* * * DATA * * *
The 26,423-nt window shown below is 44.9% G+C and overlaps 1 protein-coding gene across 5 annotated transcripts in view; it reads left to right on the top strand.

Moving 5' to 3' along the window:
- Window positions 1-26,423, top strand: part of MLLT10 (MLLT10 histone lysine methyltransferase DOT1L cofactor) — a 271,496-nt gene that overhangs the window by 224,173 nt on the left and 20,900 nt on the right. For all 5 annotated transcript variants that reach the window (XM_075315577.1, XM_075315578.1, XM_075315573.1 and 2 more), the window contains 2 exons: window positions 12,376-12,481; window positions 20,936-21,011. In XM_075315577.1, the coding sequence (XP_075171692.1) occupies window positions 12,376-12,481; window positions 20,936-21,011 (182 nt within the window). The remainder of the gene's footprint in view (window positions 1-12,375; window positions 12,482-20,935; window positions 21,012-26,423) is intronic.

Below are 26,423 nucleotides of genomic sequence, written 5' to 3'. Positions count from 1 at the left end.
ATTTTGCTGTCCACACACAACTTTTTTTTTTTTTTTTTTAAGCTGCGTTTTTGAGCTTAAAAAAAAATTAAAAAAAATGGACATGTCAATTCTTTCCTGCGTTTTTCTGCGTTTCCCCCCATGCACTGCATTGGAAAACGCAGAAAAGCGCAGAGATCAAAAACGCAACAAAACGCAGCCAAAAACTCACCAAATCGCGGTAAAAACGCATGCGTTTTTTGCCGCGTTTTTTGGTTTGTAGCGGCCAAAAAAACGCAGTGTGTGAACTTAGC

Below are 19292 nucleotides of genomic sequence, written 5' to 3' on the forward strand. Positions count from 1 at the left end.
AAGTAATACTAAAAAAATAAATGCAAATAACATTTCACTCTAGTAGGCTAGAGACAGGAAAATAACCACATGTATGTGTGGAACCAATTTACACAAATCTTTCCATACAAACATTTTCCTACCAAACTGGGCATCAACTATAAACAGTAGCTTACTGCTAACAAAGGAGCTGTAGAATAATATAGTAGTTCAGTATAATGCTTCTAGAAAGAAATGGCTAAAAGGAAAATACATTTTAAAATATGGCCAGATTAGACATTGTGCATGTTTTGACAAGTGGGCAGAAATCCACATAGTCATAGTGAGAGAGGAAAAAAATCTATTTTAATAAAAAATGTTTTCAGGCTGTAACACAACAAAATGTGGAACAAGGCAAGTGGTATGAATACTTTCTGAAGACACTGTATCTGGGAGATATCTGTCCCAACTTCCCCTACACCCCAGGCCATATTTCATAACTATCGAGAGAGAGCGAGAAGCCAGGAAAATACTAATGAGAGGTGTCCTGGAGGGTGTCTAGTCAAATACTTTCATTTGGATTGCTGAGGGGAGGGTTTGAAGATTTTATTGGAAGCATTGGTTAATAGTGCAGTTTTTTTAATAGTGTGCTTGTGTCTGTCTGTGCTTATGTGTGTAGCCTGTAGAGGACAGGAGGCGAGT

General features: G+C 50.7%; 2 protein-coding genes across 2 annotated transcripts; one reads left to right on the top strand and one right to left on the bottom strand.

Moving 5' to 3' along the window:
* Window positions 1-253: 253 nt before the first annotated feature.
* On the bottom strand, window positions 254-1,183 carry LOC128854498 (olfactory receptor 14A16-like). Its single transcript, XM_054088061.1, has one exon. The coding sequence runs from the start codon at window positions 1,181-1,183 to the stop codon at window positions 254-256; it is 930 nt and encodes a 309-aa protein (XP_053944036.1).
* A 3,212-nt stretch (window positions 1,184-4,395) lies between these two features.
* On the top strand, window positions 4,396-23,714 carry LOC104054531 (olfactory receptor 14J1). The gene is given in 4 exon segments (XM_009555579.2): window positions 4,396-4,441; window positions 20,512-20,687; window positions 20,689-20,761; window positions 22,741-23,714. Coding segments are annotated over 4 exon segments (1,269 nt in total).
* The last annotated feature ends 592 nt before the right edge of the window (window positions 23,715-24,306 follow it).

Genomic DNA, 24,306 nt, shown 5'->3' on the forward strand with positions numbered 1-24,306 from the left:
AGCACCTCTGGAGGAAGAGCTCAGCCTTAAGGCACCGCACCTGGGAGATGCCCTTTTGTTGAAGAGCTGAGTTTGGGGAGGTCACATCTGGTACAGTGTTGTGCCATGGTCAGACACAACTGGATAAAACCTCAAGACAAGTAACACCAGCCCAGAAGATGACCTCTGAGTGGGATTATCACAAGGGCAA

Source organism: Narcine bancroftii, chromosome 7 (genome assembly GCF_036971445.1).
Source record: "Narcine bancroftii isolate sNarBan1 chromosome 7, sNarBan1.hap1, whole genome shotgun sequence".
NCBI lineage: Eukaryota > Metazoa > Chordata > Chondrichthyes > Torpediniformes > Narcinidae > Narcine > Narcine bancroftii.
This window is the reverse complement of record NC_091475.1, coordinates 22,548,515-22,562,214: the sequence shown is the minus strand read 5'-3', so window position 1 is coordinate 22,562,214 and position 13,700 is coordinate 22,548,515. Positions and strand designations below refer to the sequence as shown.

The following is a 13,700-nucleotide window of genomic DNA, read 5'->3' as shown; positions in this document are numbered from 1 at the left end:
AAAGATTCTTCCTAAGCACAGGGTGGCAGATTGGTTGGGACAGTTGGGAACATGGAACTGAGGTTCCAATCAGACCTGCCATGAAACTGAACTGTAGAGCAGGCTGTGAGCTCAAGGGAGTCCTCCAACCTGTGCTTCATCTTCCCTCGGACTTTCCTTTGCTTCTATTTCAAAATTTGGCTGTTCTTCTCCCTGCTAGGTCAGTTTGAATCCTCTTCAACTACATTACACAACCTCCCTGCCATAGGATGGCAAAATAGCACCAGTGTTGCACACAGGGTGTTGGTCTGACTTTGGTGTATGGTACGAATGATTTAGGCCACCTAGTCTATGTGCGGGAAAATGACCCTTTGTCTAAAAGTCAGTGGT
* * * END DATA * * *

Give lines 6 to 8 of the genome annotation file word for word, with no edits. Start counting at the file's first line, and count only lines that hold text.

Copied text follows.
Below are 19292 nucleotides of genomic sequence, written 5' to 3' on the forward strand. Positions count from 1 at the left end.
AAGTAATACTAAAAAAATAAATGCAAATAACATTTCACTCTAGTAGGCTAGAGACAGGAAAATAACCACATGTATGTGTGGAACCAATTTACACAAATCTTTCCATACAAACATTTTCCTACCAAACTGGGCATCAACTATAAACAGTAGCTTACTGCTAACAAAGGAGCTGTAGAATAATATAGTAGTTCAGTATAATGCTTCTAGAAAGAAATGGCTAAAAGGAAAATACATTTTAAAATATGGCCAGATTAGACATTGTGCATGTTTTGACAAGTGGGCAGAAATCCACATAGTCATAGTGAGAGAGGAAAAAAATCTATTTTAATAAAAAATGTTTTCAGGCTGTAACACAACAAAATGTGGAACAAGGCAAGTGGTATGAATACTTTCTGAAGACACTGTATCTGGGAGATATCTGTCCCAACTTCCCCTACACCCCAGGCCATATTTCATAACTATCGAGAGAGAGCGAGAAGCCAGGAAAATACTAATGAGAGGTGTCCTGGAGGGTGTCTAGTCAAATACTTTCATTTGGATTGCTGAGGGGAGGGTTTGAAGATTTTATTGGAAGCATTGGTTAATAGTGCAGTTTTTTTAATAGTGTGCTTGTGTCTGTCTGTGCTTATGTGTGTAGCCTGTAGAGGACAGGAGGCGAGT

General features: G+C 50.7%; 2 protein-coding genes across 2 annotated transcripts; one reads left to right on the top strand and one right to left on the bottom strand.